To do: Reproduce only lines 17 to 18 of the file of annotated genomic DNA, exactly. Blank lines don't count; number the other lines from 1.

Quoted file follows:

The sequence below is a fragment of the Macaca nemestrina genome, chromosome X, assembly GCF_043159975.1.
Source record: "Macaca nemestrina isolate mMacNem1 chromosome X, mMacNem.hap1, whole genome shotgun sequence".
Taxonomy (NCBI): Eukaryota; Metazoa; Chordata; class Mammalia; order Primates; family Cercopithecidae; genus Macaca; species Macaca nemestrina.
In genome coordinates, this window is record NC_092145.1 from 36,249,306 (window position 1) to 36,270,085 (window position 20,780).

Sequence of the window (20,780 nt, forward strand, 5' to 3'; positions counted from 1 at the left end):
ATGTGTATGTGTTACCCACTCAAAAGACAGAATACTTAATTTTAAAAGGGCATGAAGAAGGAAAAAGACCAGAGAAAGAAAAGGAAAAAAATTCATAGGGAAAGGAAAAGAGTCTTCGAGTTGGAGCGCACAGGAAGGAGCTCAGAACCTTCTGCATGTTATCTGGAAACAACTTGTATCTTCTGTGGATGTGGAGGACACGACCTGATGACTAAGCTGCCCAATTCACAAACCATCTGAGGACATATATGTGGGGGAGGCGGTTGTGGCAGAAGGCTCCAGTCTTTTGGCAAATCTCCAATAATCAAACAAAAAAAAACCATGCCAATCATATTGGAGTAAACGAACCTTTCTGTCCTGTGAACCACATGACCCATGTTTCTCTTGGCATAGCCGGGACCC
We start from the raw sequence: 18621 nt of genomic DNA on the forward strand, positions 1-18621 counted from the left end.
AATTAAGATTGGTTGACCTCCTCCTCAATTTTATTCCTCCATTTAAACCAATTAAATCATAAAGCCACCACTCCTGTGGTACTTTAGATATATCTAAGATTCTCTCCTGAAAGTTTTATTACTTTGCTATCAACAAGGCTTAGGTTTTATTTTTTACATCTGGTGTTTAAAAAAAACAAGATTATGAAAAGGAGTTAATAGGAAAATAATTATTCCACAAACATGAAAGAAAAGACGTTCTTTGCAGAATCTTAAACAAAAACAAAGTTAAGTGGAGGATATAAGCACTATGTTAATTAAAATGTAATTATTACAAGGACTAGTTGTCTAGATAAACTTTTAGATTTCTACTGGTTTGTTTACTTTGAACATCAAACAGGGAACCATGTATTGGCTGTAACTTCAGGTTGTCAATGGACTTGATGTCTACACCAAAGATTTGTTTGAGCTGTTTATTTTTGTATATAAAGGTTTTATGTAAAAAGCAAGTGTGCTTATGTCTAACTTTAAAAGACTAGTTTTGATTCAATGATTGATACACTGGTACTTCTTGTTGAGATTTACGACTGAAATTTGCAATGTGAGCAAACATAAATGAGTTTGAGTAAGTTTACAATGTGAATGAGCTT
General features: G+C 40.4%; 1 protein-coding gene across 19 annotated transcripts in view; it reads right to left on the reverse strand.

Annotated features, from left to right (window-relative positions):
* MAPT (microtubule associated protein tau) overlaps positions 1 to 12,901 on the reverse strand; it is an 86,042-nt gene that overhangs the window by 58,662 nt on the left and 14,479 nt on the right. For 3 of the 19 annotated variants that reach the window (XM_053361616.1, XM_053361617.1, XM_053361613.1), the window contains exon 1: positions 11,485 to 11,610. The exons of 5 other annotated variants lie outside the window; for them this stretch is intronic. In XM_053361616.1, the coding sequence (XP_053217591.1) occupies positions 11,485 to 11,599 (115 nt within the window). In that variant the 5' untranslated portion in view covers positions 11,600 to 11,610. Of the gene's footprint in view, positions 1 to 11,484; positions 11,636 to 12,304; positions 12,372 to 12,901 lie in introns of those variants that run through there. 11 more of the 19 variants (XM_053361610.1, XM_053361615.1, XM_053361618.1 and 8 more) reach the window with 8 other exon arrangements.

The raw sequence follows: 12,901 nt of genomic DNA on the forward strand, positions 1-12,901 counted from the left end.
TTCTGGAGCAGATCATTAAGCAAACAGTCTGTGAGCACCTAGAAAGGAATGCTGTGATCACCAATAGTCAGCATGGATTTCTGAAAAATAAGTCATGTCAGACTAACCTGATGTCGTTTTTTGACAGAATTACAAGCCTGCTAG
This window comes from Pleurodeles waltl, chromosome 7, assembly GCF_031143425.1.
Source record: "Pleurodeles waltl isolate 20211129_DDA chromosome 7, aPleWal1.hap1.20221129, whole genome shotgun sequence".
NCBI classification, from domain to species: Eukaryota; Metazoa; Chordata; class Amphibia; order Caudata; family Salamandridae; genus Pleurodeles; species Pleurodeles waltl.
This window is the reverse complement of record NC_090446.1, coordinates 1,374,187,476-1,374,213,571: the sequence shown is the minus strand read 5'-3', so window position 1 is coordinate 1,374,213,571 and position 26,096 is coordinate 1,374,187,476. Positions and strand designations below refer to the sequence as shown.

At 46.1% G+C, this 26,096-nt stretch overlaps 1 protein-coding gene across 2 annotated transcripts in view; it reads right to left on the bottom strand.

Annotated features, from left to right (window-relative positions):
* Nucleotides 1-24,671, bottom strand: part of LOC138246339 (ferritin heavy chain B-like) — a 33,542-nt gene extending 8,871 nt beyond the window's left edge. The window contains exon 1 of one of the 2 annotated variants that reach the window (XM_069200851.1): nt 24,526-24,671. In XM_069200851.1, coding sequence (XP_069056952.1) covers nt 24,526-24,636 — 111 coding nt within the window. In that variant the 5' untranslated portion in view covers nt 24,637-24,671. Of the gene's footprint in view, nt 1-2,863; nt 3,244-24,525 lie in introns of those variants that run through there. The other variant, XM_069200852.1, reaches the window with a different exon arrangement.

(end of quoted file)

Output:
This window is the reverse complement of record NC_090446.1, coordinates 1,374,187,476-1,374,213,571: the sequence shown is the minus strand read 5'-3', so window position 1 is coordinate 1,374,213,571 and position 26,096 is coordinate 1,374,187,476. Positions and strand designations below refer to the sequence as shown.

At 46.1% G+C, this 26,096-nt stretch overlaps 1 protein-coding gene across 2 annotated transcripts in view; it reads right to left on the bottom strand.